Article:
6. Thank you for this beautiful post and encouragement. Oh how we need to do this, just as Jesus did: draw away into the silence to be with our Father. I miss it when I make myself too busy. For me, being outside helps to still me before God: in the forest and dunes. I also love to be up before my family for some quiet…I haven’t done that enough lately. Thank you for this encouragement to sit in His Presence.

    1. Welcome, Anna! It’s good to see you here. Jesus is our example in all things, and if it was a necessity for Him to “draw away into the silence to be with our Father” in the midst of life’s busyness, then how much more so for us. It’s good to hear how you connect best with God in the still embrace of creation. Spending time in that way is a soul soothing rarity for me and all the more precious for it. Blessings on your weekend. May you find some sacred spaces in which to hear from God in the week ahead.

        1. Thanks, Anna! I’d love to see you here again. Please feel free to return, stay a while and dig into the archives. I hope you’ll find something there that speaks to you. πŸ™‚

  7. This is a discipline I need to work on. Time with God, listening, is the key to so much in my life. I know this, and yet I let so much get in the way. Thank you for this gentle reminder to sit at His feet. Blessings on your weekend, friend.

    1. June, I think your listening with intent comes from a deep appreciation of created things. I see you paying close attention to our external world because it so wonderfully reflects God’s grace and glory. You see it, capture its beauty and pass it on to others. Because I’m confined to the house a lot of the time, it means I live more interiorly as a result. Your posts call me to listen better to life outside my window. Thank you, friend. Have a blessed weekend.

  8. It’s so important to take the time to be still and listen to what God is saying. I have to admit I’ve struggled with this more than I care to admit lately. But I continue to hear Him whispering to my heart to come. He is ready to receive me with open arms.

    1. Barbie, it’s something we all struggle with, especially in extra busy seasons when we actually need to be still and listen more intently yet find ourselves distracted in so many ways. I’m currently slowing working through your beautiful ‘Coffee Talk With Jesus’ book and finding it reaping great blessings as well as some challenges as I respond to the questions. Remember how this book was birthed as a result of listening closely to God and know that you haven’t lost the art. As you say, He is still whispering an invitation to you and His arms are always open to love and embrace us. Weekend Whispers alone reveals your heart’s hunger to hear from Him. It isn’t a law-driven practice but a drawing near stemming from love, devotion and need. Praying for you to hear anew. Blessings and hugs!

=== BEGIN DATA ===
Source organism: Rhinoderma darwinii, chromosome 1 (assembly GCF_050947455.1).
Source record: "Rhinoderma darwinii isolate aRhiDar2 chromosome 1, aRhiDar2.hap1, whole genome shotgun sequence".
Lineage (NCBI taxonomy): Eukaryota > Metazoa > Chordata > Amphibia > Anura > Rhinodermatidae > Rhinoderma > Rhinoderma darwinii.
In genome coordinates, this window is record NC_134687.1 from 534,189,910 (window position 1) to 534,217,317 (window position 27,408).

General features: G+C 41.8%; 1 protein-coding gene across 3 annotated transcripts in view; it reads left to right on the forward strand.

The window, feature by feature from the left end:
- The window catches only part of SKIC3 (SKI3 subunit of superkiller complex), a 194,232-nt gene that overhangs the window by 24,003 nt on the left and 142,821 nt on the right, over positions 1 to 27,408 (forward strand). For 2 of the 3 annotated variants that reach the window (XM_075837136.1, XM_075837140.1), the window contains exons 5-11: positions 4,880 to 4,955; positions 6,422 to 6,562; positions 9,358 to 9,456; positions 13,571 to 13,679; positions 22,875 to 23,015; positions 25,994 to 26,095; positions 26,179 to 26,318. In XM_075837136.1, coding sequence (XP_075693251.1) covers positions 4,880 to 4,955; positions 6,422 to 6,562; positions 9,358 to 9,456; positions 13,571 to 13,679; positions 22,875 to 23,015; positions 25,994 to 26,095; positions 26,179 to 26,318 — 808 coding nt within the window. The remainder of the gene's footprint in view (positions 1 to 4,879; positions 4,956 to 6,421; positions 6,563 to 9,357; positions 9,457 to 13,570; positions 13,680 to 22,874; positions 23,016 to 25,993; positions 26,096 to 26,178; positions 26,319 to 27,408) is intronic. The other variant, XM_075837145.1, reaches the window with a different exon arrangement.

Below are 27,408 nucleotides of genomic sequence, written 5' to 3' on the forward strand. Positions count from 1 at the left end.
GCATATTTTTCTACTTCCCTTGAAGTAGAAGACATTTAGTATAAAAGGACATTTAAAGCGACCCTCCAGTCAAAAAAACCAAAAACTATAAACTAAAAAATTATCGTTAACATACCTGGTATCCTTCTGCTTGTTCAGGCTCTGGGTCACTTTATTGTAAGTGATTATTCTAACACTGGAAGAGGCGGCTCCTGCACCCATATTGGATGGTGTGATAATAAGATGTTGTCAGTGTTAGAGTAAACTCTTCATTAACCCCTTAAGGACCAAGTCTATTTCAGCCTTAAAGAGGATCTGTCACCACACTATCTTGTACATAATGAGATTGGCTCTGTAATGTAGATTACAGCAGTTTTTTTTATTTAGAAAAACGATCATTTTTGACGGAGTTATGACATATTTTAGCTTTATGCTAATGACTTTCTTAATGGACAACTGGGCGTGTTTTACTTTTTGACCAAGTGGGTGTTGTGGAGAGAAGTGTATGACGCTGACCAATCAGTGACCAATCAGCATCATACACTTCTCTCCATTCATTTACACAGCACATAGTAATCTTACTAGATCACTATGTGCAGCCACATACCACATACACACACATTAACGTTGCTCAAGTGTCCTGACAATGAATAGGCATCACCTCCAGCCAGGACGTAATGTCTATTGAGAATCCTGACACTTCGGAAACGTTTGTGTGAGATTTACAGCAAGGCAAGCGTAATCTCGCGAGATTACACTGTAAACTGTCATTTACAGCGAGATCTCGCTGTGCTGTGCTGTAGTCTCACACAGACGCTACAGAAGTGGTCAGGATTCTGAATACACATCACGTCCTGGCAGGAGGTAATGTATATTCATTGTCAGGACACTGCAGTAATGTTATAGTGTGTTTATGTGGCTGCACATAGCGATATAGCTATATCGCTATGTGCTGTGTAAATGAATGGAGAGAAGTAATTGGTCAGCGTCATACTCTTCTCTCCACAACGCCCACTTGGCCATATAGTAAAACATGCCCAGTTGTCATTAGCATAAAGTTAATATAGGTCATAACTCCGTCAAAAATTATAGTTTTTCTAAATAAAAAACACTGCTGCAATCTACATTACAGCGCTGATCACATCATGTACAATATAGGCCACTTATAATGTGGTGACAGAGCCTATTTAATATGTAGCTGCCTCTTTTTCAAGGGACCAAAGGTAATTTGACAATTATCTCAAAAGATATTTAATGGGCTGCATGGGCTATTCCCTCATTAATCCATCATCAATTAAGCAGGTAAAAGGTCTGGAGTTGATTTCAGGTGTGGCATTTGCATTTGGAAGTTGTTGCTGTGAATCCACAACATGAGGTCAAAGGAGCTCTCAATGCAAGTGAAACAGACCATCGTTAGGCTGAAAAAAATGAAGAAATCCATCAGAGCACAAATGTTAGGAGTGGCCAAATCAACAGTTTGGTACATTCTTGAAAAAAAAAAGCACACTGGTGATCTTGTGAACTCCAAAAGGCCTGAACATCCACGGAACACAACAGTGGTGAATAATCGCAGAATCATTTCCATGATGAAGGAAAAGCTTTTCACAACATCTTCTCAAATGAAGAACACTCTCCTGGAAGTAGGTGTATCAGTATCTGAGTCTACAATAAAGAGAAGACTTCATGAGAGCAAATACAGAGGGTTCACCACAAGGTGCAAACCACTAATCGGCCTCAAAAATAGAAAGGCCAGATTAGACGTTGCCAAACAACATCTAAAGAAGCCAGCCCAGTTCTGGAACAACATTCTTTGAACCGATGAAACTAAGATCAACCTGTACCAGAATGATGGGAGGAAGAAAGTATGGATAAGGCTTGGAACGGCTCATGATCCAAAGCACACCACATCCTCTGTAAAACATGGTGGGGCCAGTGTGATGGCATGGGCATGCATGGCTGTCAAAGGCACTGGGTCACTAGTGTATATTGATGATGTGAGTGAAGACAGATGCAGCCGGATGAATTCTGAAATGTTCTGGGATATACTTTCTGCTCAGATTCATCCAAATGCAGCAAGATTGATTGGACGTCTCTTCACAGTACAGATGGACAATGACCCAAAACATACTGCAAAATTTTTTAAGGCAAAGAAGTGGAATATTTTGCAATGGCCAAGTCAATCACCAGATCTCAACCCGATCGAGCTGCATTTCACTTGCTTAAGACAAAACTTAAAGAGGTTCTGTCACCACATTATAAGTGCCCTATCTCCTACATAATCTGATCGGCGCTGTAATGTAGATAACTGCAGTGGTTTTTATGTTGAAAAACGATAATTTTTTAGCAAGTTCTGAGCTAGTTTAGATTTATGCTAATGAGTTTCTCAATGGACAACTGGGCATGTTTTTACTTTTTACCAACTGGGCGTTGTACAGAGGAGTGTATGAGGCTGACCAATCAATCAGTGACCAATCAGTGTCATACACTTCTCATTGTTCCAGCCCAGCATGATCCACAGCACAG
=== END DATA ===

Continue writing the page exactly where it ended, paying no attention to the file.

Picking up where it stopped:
9. Joy, this is so lovely. You would enjoy (if you haven’t read them already) a couple of books I’ve read recently on listening. One is by Adam McHugh and the other by Keith Anderson.
    Blessings to you!

    1. Hi Michele. Thank you for visiting and for recommending some great books on listening. Adam McHugh’s name rings a bell. I hope to check them out soon. A lot of the impetus for my own listening has evolved through the practice of contemplative prayer. It’s a gift of grace in a busy world which can drain us so easily if we let it. Blessings of rest and rejoicing to you as you celebrate Easter!

  10. I think God knows when we particularly need to seek Him out and fires the desire within. He’s always alert to the sound of our voices, hearing tears as prayers.” I think this is true, too. I’ve also let some things push away my longer quiet times with God. Every time I try to start back, it goes okay for awhile and then things interfere. I’m so glad He gives grace. I want to make it more of a priority again. Blessings to you!

    1. Gayl, it’s all to easy for life’s many demands to drain our energy and distract focus, isn’t it? I believe there is grace for the seasons of extra busyness or challenge, because God reads our heart’s intentions and honours all leaning toward Him. Sometimes we think we have to set aside hours for prayer and Bible study. Although it is lovely when we can do that, it isn’t always feasible as a daily activity. Each moment whereby we notice God’s goodness, sense His presence, listen out for His voice and lift our thoughts heavenward, all count in the scheme of things. Maybe the key thing is to aim to live with a daily awareness and ask God to make us more sensitive to His work in our lives and discerning of our need of Him. May you rest in the finished work of Christ in setting us free from guilt and shame as you celebrate Easter. Abundant blessings to you!

Your words matter. I'd love to hear from you.